The Man in Charge of Lag BaOmer // Tzvi Tessler, the director of Lag BaOmer in Meron this year, tells us about the preparations and how politics is being kept out

Tzviki Tessler, Project Director for the Lag B’Omer festival in Meron tour at the Tomb of Rabbi Shimon bar Yochai, in Meron, northern Israel, April 25, 2022. Photo by David Cohen/Flash90
is responsible for arrangements in Meron on Lag BaOmer. After trying a number
of times, we finally arrange to meet on Thursday night in the beis midrash of
Kvutzat Yavneh, one of the last kibbutzim that is still a genuine collective. All
income goes to the kibbutz account, meals are eaten in the kibbutz dining
room, and the life is as collective as possible for a religious kibbutz.
The work is very complex, and Tessler isn’t receiving a shekel for his hard
work, so why is he doing it?
“In recent years I held the position of head of the Planning and Organization
Division of the Israel Police,” Tessler explains. “As part of my work, I was once
taken to the hadlakah held by Boyan [the main hadlakah in Meron]. Like many
who had been to Meron on Lag BaOmer over the years, I was very frightened by
what I saw, and I felt that a tragedy might be imminent. Fortunately, nothing happened that year; everything went well, as it had in years past, and I forgot all about it.


“That is, until the terrible tragedy that took place last year. I was very shaken by what happened, and I followed the investigation, as well as the proceedings of the investigative committee, very closely. After reading their preliminary decision for this year and hearing that Religion Minister Matan Kahana had been appointed as the minister responsible for the hillula, I decided to contact him.”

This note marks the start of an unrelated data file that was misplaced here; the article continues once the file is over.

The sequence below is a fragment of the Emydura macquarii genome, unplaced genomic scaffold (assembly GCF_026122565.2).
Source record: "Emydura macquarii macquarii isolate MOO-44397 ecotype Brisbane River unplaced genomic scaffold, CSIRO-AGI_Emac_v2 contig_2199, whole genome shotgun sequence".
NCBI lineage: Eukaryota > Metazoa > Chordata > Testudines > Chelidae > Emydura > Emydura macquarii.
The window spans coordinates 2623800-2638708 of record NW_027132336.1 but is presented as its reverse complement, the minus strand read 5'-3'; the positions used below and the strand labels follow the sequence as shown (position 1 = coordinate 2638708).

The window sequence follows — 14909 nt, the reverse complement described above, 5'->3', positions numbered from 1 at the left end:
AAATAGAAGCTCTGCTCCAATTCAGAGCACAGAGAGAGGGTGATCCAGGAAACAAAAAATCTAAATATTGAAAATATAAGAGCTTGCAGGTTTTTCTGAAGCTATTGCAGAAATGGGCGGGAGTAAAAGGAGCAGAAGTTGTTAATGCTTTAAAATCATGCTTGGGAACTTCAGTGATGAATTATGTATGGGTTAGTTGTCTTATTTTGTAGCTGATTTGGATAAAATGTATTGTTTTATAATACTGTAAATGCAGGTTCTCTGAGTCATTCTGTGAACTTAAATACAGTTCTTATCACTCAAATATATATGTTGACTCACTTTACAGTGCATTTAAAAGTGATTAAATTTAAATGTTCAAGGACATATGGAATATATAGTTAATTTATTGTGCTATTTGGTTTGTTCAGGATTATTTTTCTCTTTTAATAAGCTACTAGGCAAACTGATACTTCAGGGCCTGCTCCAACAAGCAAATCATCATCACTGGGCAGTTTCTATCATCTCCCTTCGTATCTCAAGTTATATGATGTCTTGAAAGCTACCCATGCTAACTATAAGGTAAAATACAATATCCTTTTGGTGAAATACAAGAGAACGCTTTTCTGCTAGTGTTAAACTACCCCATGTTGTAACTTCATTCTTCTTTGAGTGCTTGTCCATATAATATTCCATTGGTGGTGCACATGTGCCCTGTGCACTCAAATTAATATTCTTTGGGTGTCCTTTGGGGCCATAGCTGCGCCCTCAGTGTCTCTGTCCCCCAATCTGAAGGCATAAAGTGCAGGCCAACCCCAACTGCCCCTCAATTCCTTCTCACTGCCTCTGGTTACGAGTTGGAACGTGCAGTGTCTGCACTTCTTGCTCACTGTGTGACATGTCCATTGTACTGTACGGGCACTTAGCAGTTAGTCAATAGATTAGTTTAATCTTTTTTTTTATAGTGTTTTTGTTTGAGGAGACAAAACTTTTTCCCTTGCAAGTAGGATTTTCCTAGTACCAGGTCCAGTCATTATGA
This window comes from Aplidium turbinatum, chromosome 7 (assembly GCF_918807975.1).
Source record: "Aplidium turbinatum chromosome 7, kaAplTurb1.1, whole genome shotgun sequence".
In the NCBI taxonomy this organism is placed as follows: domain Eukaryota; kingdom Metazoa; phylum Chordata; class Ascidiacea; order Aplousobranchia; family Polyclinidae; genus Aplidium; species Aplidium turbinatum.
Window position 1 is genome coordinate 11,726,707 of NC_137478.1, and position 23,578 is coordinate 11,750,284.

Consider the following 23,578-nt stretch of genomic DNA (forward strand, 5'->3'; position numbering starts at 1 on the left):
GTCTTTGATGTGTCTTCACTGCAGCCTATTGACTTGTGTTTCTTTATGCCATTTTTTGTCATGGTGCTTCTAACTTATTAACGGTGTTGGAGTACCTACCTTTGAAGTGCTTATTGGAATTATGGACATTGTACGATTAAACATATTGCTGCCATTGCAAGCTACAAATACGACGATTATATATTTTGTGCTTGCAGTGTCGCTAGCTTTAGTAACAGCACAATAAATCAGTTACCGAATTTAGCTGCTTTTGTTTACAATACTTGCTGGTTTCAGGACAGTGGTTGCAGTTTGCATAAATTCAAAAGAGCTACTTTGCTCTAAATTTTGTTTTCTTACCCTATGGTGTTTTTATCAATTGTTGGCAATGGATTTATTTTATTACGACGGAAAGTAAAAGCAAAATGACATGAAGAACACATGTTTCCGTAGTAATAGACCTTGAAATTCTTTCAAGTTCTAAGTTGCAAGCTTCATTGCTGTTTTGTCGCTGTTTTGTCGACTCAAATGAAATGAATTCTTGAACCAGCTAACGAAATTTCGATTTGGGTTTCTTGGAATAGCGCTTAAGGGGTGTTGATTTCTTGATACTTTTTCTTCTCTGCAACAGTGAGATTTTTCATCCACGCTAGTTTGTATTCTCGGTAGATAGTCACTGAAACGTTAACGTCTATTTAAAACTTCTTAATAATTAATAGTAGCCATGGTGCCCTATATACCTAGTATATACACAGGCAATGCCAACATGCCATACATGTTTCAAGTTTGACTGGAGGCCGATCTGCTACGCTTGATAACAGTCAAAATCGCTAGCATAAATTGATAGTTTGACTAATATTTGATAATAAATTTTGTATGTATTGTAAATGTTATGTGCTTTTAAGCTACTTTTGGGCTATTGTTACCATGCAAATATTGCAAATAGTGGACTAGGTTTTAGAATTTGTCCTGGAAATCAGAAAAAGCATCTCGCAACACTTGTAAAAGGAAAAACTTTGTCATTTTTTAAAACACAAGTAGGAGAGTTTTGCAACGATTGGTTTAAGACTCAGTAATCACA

“You and Kahana are both former air force pilots,” I point out. “Did that ever bring the two of you into contact?”
“No. We were in different units and in different positions. Over the years I gained much organizational experience in both the army and the police force, and I wanted to pass some of that on. A friend of mine got Kahana’s number for me, and I sent him a message saying that I had some ideas I would like to share for Lag BaOmer this year. He met with me and heard what I had to say, and at the end of the meeting he said, ‘We’re looking for someone to manage the hillula of the Rashbi. Would you be interested in doing it?’ I took two days to think about it. I knew that it would be very challenging and would come with very heavy responsibility, but in the end I answered yes.”
“Minister Kahana has caused much anger in the chareidi community due to his reformation attempts in the Religion Ministry. As his representative, do you find that this relationship affects the chareidi community’s cooperation with your efforts?”
“Let me start with some background. I was appointed to this position at the beginning of January. I immediately went to check the facts on the ground and found that nothing had been done to change things in Meron, because people felt that with a minister and an investigative committee, there was no point in doing things that might turn out to be a complete waste of time once official decisions were made.
“I decided to spend my first month on the job meeting with everyone connected to Meron and Lag BaOmer, and just listen and learn. I met with chareidi activists, community leaders, journalists and more—pretty much anyone with whom I could get in touch. I also made sure to hold the first meetings away from the Religion Ministry so that they wouldn’t be hesitant to meet with me. I started every meeting almost exactly the same way

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